Q: You've had the opportunity to play for Texas coach Augie Garrido and coach with Oregon coach George Horton. What did you learn from those two?

A: The biggest thing I learned from Garrido was intensity. I think his resume speaks for itself. He's a motivator and knows how to get people to do things the right way. For Horton, I learned how to have day-to-day consistency in the art of coaching. How you handle certain situations will allow you to be successful. I've been fortunate enough to be around some great leaders. I'd also throw Wally Kincaid of Cerritos College in the mix, too. He did things right each day and was a great influence on me. All three coaches do a great job of focusing on the important things in baseball. There are some coaches out there that caught up in things that aren't so important. I'll never forget when Arizona coach Andy Lopez told his players a few years ago to stay in the microscope, not in the telescope when it comes to baseball. What is happening right now is important. Not what may happen in a few months.

Q: What has been the biggest difference between being an assistant and head coach at Cal State Fullerton?

A: Something that I notice now that I didn't notice completely as an assistant is how big of a deal college baseball is to the folks at Fullerton and the surrounding community. When I go out in the community I still have to pinch myself and make myself aware of what job I have. This program has been so successful and the head coaches get a lot of notoriety. But there are so many pieces to the puzzle. The level that people put head coaches on here in Fullerton, it's like being a football coach in a BCS conference. It's very humbling to me that people here feel that way. I still have a lot to accomplish to be at that level at Fullerton, but it's something I never imagined before.

Q: You've coached a lot of great pitchers in your coaching career. Which pitchers stand out above the rest?

A: I say this all the time and it shocks a lot of people, but Tennessee's Todd Helton was one of the best pitchers I've ever been around. He was a sandlot type of pitcher. He threw minimal bullpens, but you'd hand him the ball and he'd still go out there and dominate. He was just a natural. Kirk Saarloos was as consistent as any pitcher I've ever been around. He had limited velocity but fantastic stuff. What he was able to accomplish throughout his career was remarkable, and it had everything to do with strong work ethic. Chad Cordero is a guy that I would've never imagined out of high school would have the type of college and pro career he had. He developed into one of the best closers in college baseball and also was a fantastic reliever in the big leagues until an injury caught up with him. I'd also put former UC Irvine Scotty Gorgen on the list. He was another undersized guy like Saarloos that was just outstanding. He doesn’t have a lot of physical attributes, but was a great college pitcher. It also wouldn't surprise me if he made it to MLB someday. I'd also put former Fullerton pitchers Jason Windsor and Ricky Romero on the list. Windsor single-handily led us to a national title in '04 and Romero just worked hard and developed into a great pitcher at Fullerton.

Q: Who are the toughest hitters you've ever had to game plan for?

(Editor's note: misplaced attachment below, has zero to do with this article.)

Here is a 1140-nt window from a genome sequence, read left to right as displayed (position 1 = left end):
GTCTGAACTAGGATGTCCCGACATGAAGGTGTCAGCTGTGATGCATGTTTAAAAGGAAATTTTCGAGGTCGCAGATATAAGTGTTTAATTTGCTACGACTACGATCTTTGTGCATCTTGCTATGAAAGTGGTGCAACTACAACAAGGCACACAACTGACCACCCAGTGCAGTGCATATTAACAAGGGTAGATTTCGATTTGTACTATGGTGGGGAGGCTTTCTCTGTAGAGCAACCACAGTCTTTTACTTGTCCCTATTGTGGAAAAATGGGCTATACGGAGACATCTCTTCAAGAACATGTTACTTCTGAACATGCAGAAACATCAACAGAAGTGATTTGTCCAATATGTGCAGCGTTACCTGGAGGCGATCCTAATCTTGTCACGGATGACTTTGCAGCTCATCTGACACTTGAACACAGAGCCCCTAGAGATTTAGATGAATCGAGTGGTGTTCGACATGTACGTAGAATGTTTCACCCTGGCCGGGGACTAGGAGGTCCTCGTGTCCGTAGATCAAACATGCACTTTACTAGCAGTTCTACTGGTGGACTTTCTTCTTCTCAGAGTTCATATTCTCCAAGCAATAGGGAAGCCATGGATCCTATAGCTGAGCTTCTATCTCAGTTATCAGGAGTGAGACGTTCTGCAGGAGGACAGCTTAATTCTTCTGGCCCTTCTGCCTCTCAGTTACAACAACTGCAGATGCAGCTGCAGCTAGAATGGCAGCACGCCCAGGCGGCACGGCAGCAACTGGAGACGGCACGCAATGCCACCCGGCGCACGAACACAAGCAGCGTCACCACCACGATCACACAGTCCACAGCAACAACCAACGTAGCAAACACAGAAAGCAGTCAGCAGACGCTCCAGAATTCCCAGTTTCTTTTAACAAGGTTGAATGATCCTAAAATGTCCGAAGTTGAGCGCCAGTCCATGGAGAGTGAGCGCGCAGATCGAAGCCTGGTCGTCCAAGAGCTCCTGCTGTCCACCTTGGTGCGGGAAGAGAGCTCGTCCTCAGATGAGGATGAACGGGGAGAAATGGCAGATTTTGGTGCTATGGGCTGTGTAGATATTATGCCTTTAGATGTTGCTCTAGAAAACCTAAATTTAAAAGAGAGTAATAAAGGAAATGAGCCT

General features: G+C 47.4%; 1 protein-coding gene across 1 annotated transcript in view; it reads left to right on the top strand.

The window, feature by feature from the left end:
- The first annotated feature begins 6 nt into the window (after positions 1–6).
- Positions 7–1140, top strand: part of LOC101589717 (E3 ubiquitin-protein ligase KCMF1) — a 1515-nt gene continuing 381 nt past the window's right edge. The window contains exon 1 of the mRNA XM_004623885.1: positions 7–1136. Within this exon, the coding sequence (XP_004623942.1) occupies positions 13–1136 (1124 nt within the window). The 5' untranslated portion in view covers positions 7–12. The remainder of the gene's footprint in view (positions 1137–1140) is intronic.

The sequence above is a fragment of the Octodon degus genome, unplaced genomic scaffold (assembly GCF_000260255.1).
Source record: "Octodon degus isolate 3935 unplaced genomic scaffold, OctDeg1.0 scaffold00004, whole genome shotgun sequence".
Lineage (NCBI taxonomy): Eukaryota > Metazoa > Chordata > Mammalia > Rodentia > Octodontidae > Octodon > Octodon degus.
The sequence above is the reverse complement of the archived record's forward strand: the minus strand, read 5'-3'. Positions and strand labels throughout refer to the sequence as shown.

A: Former Stanford slugger Carlos Quentin comes to mind right away. Carlos swung the bat extremely well and was aggressive in every facet of the game. I'd also say former Long Beach State sluggers Troy Tulowitzki and Evan Longoria also belong on the list. Tulowitzki definitely put fear into pitchers when he came up to bat. I was able to see Longoria for a shorter amount of time, but he definitely was a fantastic hitter. Florida's Brad Wilkerson is another hitter I thought was fantastic, but year in and out Quentin was the guy that swung the bat with such thunder and made you pay for any mistakes. The closest comparison to Quentin that I've seen is Louisville's Chris Dominguez. He was another guy that made you pay for any mistake. I'd also list UCLA's Chase Utley in addition to Arizona State's Andre Ethier and Travis Buck.

Q: When you're not coaching, you're doing what?

A: I'm glad you asked that question. Much of my success on the baseball diamond has a lot to do with the fact I have great balance from baseball to my family life. When I'm not coaching or out recruiting somewhere, nine out of ten times I'm with my family doing something. My family knows how important they are to me, so I try to spend as much time as possible with them. It's important to maintain a good balance on and off the field. My family is very forgiving of the time I put forth into the kids I coach on the field. That's a major key to my success. I enjoy spending time with them.

Q: What is something you use as inspiration each day?

A: Honestly, that's a pretty easy question for me. The thing that motivates me each day is that I want to do things the right way for a lot of people in my life. I want to make the right decisions and help their well being. I put a lot of people in front of me and I like to consider myself a giver. I really put a lot of time and emphasis on our players. These guys are not just baseball players. It's important they're also successful in things such as family, kids and other things they'll deal with in the future. I like to help people.

Q: What is something that you'd change about college baseball?

A: I wouldn't necessarily change a rule that is in place or on the horizon. The thing that I'd like to see changed is that I wish someone out there would pick up more games around the country during the regular season. The country gets so engulfed into regionals, super regionals and the CWS, so I'm extremely surprised some network hasn't stepped up and grabbed more regular season games, specifically a game of the week. I think if someone televised a national game of the week, everyone around the country would realize how special college baseball is. We've come a long way as a sport, but there's still more work to be done.